When your own mechanic, the guy who profits from your car repairs, says it’s time to get a new car … it’s time to get a new car.
That was Bob’s verdict, down at Pisani’s Auto Repair, when I brought my beloved Impala in with a new and improved problem: a bad catalytic converter, and the fix would be about $1,000. Again. A thousand here, a thousand there — add it all up, and that Impala had to be worth about six figures by now.
I asked Bob if it was his car, what would he do — if he was like me and couldn’t fix his own car.
“Well,” he said, in his slow, grumbly way, “If this was the first thing you had to have fixed, I’d say keep it. But you’ve been in here a lot.”
Jeez. Even my mechanic is sick of seeing my car in the shop.
I asked Bob’s son, David, (who will take over the Pisani’s empire some day), how long I could limp along with the car as is. It had little acceleration anymore. Getting on the freeway took a lot of time and patience to get up to speed, even on a downhill ramp. But who am I to criticize? I’m getting older and slower too.
Two weeks, David said. That’s about all I could get away with before the pressure from the clogged catalytic converter started overheating other parts, and causing even bigger problems than I already had.
Great, just great.
Just the week before, I was celebrating, because Pearl (yes, she had a name) had successfully turned over 100,000 miles. Well, technically. The new computer only had 40,000 miles on it, and the new transmission a mere 3,000.
And the new alternator was barely broken in. Ditto for the electric window motor, and several expensive computerized sensors. Pearl was like Joan Rivers — most of the original equipment had been replaced, but if you squinted a little and didn’t get too close, she still looked pretty darn good for her age.
I was hugely bummed by David’s prognosis. Despite all the repairs, I loved that car. It was my Goldilocks car. Everything fit just right. I actually felt depressed about trading it in, and wondered if my recurrent nightmare was coming true — the one where I trade Pearl in and spend the rest of my dream frantically searching for her to get her back.
No, it’s not normal, thank you very much for asking.
My husband started urging me to replace Pearl ASAP, fearing I’d be stranded on the road somewhere, relying on my mechanical skills that range from kicking the door to weeping quietly. Hey — that’s what AAA is for!
On the other hand … AAA won’t be much help if Pearl pooped out in the midst of a wicked traffic jam on the Bay Bridge. Just thinking about that finally prompted me to start looking for a new car. But… which one?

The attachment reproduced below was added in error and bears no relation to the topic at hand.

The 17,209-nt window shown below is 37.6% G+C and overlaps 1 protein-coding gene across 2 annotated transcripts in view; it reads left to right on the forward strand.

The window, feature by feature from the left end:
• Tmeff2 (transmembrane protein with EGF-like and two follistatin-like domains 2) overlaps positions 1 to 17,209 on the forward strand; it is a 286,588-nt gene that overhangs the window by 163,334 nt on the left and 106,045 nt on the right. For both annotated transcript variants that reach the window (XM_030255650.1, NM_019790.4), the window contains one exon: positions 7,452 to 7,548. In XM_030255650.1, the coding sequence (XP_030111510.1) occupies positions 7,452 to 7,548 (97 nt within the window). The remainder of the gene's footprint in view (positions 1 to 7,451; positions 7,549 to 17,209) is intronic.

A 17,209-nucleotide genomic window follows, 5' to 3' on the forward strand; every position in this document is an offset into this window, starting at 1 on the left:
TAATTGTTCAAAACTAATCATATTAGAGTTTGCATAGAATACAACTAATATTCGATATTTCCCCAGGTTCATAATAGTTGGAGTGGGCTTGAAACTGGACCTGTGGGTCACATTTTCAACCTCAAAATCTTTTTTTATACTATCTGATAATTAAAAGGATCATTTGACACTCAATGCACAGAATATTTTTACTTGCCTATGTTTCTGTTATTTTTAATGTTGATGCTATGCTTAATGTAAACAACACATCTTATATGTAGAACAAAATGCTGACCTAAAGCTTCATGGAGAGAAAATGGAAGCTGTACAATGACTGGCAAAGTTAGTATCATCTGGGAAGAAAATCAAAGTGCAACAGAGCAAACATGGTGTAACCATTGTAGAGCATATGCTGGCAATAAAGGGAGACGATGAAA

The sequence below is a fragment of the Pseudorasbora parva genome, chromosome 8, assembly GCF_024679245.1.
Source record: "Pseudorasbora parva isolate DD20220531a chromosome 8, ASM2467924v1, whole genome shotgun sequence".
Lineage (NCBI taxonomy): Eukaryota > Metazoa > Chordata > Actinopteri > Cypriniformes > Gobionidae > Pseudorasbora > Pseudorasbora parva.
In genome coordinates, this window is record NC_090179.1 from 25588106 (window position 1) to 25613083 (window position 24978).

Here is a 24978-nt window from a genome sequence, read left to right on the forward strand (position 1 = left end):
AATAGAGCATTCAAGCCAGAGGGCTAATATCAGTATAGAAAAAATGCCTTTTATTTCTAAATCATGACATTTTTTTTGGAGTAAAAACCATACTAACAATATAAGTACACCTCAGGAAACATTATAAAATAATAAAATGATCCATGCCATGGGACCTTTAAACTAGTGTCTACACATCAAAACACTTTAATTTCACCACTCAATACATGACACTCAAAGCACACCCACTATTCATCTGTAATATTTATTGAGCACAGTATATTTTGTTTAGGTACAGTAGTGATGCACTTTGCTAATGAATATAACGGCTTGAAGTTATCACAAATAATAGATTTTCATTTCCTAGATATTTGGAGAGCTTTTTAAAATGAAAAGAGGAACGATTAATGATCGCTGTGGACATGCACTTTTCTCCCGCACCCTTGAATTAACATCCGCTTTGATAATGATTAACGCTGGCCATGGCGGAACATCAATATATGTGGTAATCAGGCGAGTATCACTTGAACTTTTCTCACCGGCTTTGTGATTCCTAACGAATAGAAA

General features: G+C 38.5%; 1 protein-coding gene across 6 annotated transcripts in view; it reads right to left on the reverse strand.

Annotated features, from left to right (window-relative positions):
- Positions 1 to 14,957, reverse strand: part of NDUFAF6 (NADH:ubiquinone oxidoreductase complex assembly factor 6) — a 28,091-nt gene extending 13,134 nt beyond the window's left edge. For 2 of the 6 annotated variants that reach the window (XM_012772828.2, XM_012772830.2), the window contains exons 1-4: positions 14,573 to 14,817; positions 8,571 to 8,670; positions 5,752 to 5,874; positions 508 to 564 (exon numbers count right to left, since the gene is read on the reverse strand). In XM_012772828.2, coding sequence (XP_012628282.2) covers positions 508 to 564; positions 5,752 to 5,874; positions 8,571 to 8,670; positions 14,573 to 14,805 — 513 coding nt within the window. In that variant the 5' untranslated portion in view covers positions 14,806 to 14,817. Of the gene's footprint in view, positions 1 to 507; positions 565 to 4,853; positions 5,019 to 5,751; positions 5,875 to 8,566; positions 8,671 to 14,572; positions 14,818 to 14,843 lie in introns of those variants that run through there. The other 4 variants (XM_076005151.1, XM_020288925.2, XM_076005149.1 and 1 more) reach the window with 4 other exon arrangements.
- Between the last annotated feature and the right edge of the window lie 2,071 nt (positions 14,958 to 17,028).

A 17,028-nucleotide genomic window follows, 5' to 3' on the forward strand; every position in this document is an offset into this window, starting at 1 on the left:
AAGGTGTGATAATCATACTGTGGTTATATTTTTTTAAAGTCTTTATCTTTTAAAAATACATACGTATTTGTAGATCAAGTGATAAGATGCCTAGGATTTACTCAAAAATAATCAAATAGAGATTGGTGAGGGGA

Naturally, the proper choice was a car with great gas mileage. I looked at Hondas — eh. Looked at Toyotas — eh. Test drove a Mazda CX-5 and loved it, but the salesman was so obnoxious, I decided not to go back.
“Get a Prius, get a Prius” everyone kept telling me. You know what? A Prius just isn’t sexy enough. There. I said it. If Priuses were shoes, nuns would wear them.
Besides, upon further reflection, I committed myself to buying an American made car and let my dollars support my own country. I’ve hammered on the “shop local” angle for years, and decided I should walk the talk. When it comes to cars, America is the local guy.
So, I went to the Chevy dealer. I test-drove a Cruze, which gets nearly 40 miles per gallon. It was a nice little car, until you get hit by a hiked-up Dodge Ram at 80 miles per hour on one of the local back roads. I don’t care how many airbags it has, it’s gonna get flattened.
I drove an Equinox, but the interior was a too sporty boy for me, and the dashboard was tricked out with more computer monitors than the space shuttle. All those gizmos I’d have to learn to use, and I haven’t completely mastered the DVD player yet.
And then, what the heck… I drove a new Impala. And I stopped looking. Yes, Goldilocks, it fit just right. And here’s the kicker: the 2012 Impala gets 30 mpg, highway. Same as a Honda CRV. And, because nobody wants Impalas anymore because they think a CRV gets better gas mileage, GM was offering a $4,500 discount. And, because I’m a repeat customer at Hanlee’s Chevrolet, they gave me $1,000 extra for poor, pitiful Pearl, and my salesman, Johnny, even searched the entire state and found exactly the Impala I wanted — metallic black, with a black leather interior, and had it delivered.
And then the day came. The new car had arrived, and I took Pearl for our last ride, back to the same place where I found her.
“Just like a salmon swimming back upstream,” I told my husband wistfully.
“Yeah — to die,” he retorted.
“Shush,” I gasped. “She’ll hear you!”
So, it’s been about a week with Black Pearl now, and she is sexy, sexy, sexy. And yet, I feel a little guilty driving her, knowing that Pearl is sitting somewhere, alone and cold, headed for the great auto dismantler in the sky. But — not quite as guilty as I feel about buying the extended bumper-to-bumper warranty, so GM can pay for all the repairs from now on.
Bob and David — will you ever forgive me?
— Email Debra at firstname.lastname@example.org; read more of her work at www.wintersexpress.com, www.edebra.com and www.ipinion.us